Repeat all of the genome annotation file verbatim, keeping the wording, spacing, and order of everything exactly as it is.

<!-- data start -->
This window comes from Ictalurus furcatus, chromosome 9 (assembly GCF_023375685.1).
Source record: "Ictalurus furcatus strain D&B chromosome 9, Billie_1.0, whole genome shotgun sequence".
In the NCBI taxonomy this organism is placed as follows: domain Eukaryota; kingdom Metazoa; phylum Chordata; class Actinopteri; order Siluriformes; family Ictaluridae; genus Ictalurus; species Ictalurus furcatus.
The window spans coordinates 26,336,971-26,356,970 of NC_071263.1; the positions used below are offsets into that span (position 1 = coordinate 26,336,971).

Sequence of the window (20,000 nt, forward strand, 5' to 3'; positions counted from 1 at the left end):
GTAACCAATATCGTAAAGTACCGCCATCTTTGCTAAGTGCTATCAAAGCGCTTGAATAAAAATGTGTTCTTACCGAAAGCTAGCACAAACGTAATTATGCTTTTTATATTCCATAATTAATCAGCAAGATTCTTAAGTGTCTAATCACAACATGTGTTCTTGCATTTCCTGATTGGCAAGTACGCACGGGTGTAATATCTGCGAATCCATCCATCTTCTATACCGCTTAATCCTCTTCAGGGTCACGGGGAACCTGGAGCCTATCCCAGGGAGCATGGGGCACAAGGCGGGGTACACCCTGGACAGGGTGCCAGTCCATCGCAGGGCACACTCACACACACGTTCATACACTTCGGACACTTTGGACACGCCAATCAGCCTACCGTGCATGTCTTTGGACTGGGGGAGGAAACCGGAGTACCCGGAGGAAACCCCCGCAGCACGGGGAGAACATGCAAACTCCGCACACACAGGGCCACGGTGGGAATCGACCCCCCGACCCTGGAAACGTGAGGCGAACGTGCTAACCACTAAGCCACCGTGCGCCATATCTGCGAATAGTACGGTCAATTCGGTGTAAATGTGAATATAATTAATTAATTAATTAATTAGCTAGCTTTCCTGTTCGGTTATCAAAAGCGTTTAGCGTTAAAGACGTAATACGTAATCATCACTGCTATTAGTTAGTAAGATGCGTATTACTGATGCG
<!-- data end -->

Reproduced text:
This window comes from Ictalurus furcatus, chromosome 9 (assembly GCF_023375685.1).
Source record: "Ictalurus furcatus strain D&B chromosome 9, Billie_1.0, whole genome shotgun sequence".
In the NCBI taxonomy this organism is placed as follows: domain Eukaryota; kingdom Metazoa; phylum Chordata; class Actinopteri; order Siluriformes; family Ictaluridae; genus Ictalurus; species Ictalurus furcatus.
The window spans coordinates 26,336,971-26,356,970 of NC_071263.1; the positions used below are offsets into that span (position 1 = coordinate 26,336,971).

Sequence of the window (20,000 nt, forward strand, 5' to 3'; positions counted from 1 at the left end):
GTAACCAATATCGTAAAGTACCGCCATCTTTGCTAAGTGCTATCAAAGCGCTTGAATAAAAATGTGTTCTTACCGAAAGCTAGCACAAACGTAATTATGCTTTTTATATTCCATAATTAATCAGCAAGATTCTTAAGTGTCTAATCACAACATGTGTTCTTGCATTTCCTGATTGGCAAGTACGCACGGGTGTAATATCTGCGAATCCATCCATCTTCTATACCGCTTAATCCTCTTCAGGGTCACGGGGAACCTGGAGCCTATCCCAGGGAGCATGGGGCACAAGGCGGGGTACACCCTGGACAGGGTGCCAGTCCATCGCAGGGCACACTCACACACACGTTCATACACTTCGGACACTTTGGACACGCCAATCAGCCTACCGTGCATGTCTTTGGACTGGGGGAGGAAACCGGAGTACCCGGAGGAAACCCCCGCAGCACGGGGAGAACATGCAAACTCCGCACACACAGGGCCACGGTGGGAATCGACCCCCCGACCCTGGAAACGTGAGGCGAACGTGCTAACCACTAAGCCACCGTGCGCCATATCTGCGAATAGTACGGTCAATTCGGTGTAAATGTGAATATAATTAATTAATTAATTAATTAGCTAGCTTTCCTGTTCGGTTATCAAAAGCGTTTAGCGTTAAAGACGTAATACGTAATCATCACTGCTATTAGTTAGTAAGATGCGTATTACTGATGCG